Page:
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Generation Trudeau

Trudeau talks youth issues at Vice Q and A

The youth vote may be Justin Trudeau’s X-factor in this year’s election.

The youth vote turned Barack Obama from an unknown senator into the president of the United States. Justin Trudeau is looking to follow in those footsteps.

“I think everyone wins if young people get out to vote,” Trudeau told the Toronto Observer. “My primary concern is getting them out. If I convince them to vote for me that’s great, but I think the win is rising youth turnout.”

Candidate Justin Trudeau tried to channel his father and appeal to young voters Monday night. He held a Q and A with Vice Media at the Great Hall on Queen Street West in Toronto.

This was only hours after Trudeau released the Liberal’s official platform over Facebook. They claim to be the first political party in the world to do this. These are some of the initiatives taken to get young people engaged.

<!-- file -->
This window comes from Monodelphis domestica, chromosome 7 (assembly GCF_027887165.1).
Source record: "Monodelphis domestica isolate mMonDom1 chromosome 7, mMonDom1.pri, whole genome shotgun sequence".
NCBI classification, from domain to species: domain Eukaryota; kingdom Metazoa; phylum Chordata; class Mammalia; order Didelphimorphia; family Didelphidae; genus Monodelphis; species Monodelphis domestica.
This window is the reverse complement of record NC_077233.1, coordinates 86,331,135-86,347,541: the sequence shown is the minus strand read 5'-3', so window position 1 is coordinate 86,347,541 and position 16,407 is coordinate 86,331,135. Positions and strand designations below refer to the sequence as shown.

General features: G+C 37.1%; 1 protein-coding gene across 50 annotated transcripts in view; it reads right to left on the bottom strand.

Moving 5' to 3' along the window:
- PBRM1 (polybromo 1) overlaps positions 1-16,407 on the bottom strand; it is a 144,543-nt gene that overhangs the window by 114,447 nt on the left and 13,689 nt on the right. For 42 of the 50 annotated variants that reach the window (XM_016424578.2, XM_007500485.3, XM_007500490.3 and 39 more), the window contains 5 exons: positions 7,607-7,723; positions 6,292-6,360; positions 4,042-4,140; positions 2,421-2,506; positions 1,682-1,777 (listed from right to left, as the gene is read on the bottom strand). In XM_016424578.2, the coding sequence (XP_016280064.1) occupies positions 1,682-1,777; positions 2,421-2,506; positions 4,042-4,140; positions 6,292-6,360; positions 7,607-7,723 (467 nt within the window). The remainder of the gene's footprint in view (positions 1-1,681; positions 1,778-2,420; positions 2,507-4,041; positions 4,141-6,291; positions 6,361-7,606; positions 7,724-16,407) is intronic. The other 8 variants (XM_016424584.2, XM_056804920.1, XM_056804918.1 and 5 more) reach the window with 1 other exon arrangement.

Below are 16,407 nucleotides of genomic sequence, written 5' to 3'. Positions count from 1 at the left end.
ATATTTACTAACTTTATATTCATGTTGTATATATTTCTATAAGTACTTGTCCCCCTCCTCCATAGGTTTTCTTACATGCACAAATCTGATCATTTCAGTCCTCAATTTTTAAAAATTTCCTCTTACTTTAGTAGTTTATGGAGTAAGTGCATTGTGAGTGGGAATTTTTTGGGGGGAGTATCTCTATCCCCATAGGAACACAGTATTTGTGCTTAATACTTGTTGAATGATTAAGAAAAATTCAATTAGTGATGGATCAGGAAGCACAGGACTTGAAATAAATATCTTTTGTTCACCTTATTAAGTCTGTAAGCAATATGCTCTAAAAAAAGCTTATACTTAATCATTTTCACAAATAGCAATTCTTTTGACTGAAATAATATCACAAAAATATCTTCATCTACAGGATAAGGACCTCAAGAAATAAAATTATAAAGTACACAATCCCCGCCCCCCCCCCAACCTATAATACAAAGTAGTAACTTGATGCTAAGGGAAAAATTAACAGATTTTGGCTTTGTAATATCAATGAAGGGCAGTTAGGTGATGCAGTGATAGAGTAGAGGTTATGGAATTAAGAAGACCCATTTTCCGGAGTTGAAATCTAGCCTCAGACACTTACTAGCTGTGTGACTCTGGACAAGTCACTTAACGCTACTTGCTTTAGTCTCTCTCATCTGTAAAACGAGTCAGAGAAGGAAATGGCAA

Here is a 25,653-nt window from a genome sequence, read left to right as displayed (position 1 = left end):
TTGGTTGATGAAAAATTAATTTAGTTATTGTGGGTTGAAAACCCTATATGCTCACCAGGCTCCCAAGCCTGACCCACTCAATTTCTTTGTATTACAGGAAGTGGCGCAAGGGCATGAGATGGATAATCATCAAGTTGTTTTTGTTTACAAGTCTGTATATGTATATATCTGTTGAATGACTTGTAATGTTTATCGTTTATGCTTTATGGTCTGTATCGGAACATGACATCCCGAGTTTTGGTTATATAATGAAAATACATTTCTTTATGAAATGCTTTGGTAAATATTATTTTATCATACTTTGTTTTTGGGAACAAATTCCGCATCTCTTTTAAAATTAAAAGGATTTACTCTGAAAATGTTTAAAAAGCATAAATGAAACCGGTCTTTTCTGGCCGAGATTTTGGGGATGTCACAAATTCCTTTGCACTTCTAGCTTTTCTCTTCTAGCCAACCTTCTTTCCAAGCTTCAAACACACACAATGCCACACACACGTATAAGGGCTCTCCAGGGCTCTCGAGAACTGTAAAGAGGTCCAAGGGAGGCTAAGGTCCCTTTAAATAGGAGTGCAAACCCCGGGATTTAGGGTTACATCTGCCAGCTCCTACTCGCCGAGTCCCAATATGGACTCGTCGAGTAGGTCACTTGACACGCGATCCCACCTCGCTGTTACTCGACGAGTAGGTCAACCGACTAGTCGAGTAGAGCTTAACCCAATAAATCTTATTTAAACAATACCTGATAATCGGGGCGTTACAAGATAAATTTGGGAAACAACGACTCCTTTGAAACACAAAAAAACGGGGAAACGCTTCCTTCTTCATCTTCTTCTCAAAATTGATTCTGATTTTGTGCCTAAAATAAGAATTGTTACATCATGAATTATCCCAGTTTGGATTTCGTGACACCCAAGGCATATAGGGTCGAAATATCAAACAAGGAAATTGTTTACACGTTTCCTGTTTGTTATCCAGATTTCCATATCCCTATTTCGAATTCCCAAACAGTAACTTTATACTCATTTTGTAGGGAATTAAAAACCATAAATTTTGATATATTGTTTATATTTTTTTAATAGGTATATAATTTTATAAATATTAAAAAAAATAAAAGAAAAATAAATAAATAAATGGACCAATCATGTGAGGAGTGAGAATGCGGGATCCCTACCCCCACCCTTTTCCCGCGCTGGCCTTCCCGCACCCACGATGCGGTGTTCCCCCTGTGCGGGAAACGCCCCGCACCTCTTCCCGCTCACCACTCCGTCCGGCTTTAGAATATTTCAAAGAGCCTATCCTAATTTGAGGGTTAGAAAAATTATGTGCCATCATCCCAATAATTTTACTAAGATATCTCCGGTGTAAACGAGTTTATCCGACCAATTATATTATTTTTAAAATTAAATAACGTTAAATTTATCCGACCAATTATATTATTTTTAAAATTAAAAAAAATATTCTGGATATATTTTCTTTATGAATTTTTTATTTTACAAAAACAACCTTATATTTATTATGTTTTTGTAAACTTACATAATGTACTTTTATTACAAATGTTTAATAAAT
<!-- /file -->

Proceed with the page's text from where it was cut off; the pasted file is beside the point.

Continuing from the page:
One of these first-timers was Mustafa Sayadi, a Munk School of Global Affairs student who had never attended a political event before but has been following Trudeau’s campaign.

“It really contrasts the huge rallies you see on TV with all the political signage,” Sayadi said. “It’s like watching a TV talk show. Having him converse with us is going to be interesting.”

Damien Abraham, Toronto punk musician and host of the Vice series Canadian Cannabis, questioned Trudeau regarding his plans to liberate pot smokers.

Trudeau said he plans to legalize pot at the federal level and work together with provinces to create an above board system of regulation.

Other topics included the cost of post-secondary education, support for transsexual health and the environment. Trudeau’s ideals seemed to resonate and he was applauded for much of what he said.

Marginalization of Aboriginal Canadians received a lot of attention. Polls conducted by Vice show young people thought this was the most overlooked issue during the election. Trudeau promises to honour the Kelowna Accord agreement and bring clean drinking water to all First Nations reserves within five years.